Thursday, July 28, 2005

The desire for highly-paid jobs and the demands of overbearing parents has caused a suicide epidemic among students in India

Peter Foster:

Adolescent girls are up to 70 times more likely to kill themselves than in Britain, research has shown.

The figures have led to calls for a radical overhaul of India's equivalent of the A-level, the CBSE.

The exam, which comes at the end of 13 years of intensive schooling, offers a lucky few the chance to take the opportunities thrown up by India's position as a rapidly emerging economic power.

But for those missing out on a "golden ticket" to a better life there are heavy costs, both financial and emotional.

Almost daily, there are reports of suicide by youngsters unable to bear the shame, or the fear, of failing to get to university.

Conversely, students who go to India's leading institutions, which rival Harvard and Oxbridge for excellence, are lauded as high achievers who command enormous salaries when they land jobs with multinationals.

The stories are as commonplace as they are heartbreaking. That of Sudhanshu Pandey, a 17-year-old from New Delhi stood out when his suicide note was published in Indian Today.

"Bye everybody, I am committing suicide," he wrote before hanging himself from a ceiling fan by his mother's saree. "I have decided to end my life because the pressure has started to get to me and I cannot take it any longer.

"I love my family and I hope they will understand."

A study in Vellore, south India, published in The Lancet last year showed suicides among young women (15 to 19) running at 148 per 100,000 population, against 58 per 100,000 for young men.

In Britain, the rate for young women is 2.1 per 100,000, against a world average among all age groups of 14.5 per 100,000. Young Indian men are almost 30 times more likely to commit suicide than their British counterparts.

The figures have caused alarm at the intolerable burden imposed by the hothouse approach to schooling.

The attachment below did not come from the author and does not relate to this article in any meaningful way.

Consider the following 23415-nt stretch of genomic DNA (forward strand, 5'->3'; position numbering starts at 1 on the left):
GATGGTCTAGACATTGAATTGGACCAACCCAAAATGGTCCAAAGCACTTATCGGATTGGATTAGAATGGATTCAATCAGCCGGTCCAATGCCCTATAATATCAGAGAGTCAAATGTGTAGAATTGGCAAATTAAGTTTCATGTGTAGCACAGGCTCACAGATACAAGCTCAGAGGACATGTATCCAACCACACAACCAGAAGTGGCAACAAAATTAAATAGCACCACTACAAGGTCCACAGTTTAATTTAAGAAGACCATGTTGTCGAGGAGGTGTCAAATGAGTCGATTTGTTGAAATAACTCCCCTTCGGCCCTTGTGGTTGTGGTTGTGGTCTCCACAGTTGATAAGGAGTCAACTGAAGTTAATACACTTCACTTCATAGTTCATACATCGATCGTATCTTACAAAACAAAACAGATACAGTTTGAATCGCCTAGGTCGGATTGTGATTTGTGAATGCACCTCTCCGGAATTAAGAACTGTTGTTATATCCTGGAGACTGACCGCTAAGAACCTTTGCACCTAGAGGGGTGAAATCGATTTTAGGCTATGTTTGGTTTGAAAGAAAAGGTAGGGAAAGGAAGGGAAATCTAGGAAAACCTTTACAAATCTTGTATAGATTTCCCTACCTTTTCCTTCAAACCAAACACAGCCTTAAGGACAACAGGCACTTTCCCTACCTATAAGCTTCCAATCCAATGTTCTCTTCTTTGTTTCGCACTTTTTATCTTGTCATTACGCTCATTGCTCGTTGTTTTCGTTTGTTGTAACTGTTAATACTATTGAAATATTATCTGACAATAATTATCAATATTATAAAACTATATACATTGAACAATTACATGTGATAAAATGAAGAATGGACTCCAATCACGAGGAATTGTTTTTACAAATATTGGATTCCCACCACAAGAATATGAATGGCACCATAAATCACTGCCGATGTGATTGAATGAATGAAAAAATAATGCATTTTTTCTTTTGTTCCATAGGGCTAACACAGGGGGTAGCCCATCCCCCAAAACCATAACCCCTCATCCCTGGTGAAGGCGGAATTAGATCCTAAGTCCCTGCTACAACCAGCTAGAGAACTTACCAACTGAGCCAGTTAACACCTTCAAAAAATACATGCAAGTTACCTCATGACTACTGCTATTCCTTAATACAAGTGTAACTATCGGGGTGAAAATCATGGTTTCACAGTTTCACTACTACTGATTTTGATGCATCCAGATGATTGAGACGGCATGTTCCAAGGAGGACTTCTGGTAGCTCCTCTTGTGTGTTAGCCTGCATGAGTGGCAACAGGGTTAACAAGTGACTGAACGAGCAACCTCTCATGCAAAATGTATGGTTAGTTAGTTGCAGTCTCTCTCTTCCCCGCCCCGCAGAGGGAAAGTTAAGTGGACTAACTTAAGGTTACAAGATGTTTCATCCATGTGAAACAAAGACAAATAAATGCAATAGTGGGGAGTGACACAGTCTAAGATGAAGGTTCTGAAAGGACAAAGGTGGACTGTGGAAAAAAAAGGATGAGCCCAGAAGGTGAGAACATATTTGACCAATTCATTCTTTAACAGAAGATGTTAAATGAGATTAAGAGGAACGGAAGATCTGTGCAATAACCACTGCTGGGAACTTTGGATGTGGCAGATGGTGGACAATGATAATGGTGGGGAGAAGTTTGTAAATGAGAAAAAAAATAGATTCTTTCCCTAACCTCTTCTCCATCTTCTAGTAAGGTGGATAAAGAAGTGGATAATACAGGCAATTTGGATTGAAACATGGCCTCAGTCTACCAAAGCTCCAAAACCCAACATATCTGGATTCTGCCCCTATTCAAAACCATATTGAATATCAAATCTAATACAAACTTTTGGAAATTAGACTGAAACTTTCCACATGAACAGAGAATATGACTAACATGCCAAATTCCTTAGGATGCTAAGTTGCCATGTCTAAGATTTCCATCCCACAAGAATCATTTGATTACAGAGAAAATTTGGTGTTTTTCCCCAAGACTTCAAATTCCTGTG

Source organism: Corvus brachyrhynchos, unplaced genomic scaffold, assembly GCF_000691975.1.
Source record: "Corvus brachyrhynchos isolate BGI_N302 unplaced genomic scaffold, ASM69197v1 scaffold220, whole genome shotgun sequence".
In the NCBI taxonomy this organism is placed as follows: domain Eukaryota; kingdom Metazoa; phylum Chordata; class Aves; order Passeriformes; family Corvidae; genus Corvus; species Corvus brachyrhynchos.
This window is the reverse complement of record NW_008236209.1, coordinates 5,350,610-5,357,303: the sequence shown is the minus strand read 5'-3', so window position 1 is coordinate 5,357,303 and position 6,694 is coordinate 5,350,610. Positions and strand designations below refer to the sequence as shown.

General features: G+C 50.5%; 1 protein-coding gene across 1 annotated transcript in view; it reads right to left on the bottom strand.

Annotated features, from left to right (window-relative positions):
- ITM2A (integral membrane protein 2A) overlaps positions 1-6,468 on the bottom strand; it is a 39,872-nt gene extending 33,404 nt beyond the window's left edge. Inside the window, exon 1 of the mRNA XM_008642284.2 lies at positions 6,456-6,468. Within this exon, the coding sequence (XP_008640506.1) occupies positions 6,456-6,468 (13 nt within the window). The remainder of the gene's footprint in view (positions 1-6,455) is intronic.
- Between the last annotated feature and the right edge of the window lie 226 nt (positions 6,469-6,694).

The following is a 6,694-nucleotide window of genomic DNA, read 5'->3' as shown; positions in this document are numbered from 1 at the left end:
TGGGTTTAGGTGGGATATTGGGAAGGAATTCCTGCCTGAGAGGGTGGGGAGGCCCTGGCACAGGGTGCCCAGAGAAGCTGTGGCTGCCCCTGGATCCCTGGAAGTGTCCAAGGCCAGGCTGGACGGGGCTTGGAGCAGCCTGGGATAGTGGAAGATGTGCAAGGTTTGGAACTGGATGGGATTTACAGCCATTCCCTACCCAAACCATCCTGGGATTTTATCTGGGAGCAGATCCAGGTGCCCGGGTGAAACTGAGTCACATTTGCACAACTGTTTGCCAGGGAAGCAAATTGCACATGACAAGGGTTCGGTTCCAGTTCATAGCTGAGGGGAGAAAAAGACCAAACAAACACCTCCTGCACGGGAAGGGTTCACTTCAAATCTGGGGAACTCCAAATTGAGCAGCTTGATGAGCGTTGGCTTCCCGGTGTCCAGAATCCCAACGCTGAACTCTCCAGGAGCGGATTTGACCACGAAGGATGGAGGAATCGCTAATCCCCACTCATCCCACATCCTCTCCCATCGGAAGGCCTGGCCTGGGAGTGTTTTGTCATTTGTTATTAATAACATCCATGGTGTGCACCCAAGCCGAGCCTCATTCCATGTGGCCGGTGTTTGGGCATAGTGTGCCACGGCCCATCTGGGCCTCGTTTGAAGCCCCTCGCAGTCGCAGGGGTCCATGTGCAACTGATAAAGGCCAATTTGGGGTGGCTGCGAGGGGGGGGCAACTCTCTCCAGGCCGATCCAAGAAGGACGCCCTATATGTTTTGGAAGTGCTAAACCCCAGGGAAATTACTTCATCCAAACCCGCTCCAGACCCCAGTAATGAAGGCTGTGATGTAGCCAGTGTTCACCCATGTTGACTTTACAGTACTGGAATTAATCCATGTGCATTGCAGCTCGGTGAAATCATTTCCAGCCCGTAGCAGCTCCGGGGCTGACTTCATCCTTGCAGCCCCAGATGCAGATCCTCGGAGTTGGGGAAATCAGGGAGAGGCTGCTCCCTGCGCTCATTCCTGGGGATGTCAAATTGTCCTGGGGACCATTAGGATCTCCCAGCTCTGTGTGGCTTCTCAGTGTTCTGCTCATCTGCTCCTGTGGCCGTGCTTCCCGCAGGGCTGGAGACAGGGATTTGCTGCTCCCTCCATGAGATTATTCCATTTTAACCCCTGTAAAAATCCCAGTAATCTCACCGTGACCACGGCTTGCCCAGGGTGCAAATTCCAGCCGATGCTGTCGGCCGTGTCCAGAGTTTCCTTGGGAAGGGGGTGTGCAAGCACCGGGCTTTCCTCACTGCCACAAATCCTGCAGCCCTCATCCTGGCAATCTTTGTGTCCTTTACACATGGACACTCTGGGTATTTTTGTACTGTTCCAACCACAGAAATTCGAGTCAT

Misguided parents are at the heart of the problem, said P V Sankaranarayanan, of Sneha, a charity that runs a helpline for students in Madras.

They are often so desperate for their children to succeed that they take time off work to "actively manage" their child's study while other family members take on extra jobs to pay for private tuition.

"The pressures are manifold," Mr Sankaranarayanan said. "Will I gain my required marks? Will I satisfy my parents? Will I get on my preferred course? And if they don't, often the feeling is of overwhelming shame and guilt."

For girls, that pressure to succeed is even greater than for boys, a factor that explains the huge discrepancy in suicides between boys and girls, says Dr Anuradha Bose, a paediatrician who contributed to the Lancet report.

"The girls feel extra pressure because at the first hint of failure they are removed from school, while boys will receive any spare resources a family might have for extra help and tuition.

"The girls meanwhile, have few options except marriage - often at a young age - and domestic service. Suicide is one way out. If this was an infectious disease, we would be looking for a vaccine".

South India suicide is world high

Indian teens have world's highest suicide rate

2 Comments:

At 8:52 AM, Anonymous Anonymous said...

Asians seem to have a bent for this kind of thing -- Koreans are also killing themselves when they fail to get into the right college.

I've often thought that the ultra-competitiveness of college entry you see in the US today -- test preparation, etc -- correlates in time, anyway, with the big upsurge in Asian immigration. Many of these kids are intelligent -- e.g. over 40% of students at UCLA are Asian, although Asians are less than 20% of California's population -- and have added to the pressure around all of that. I just don't remember it being such a big deal when I went to college in the late '70s.

 
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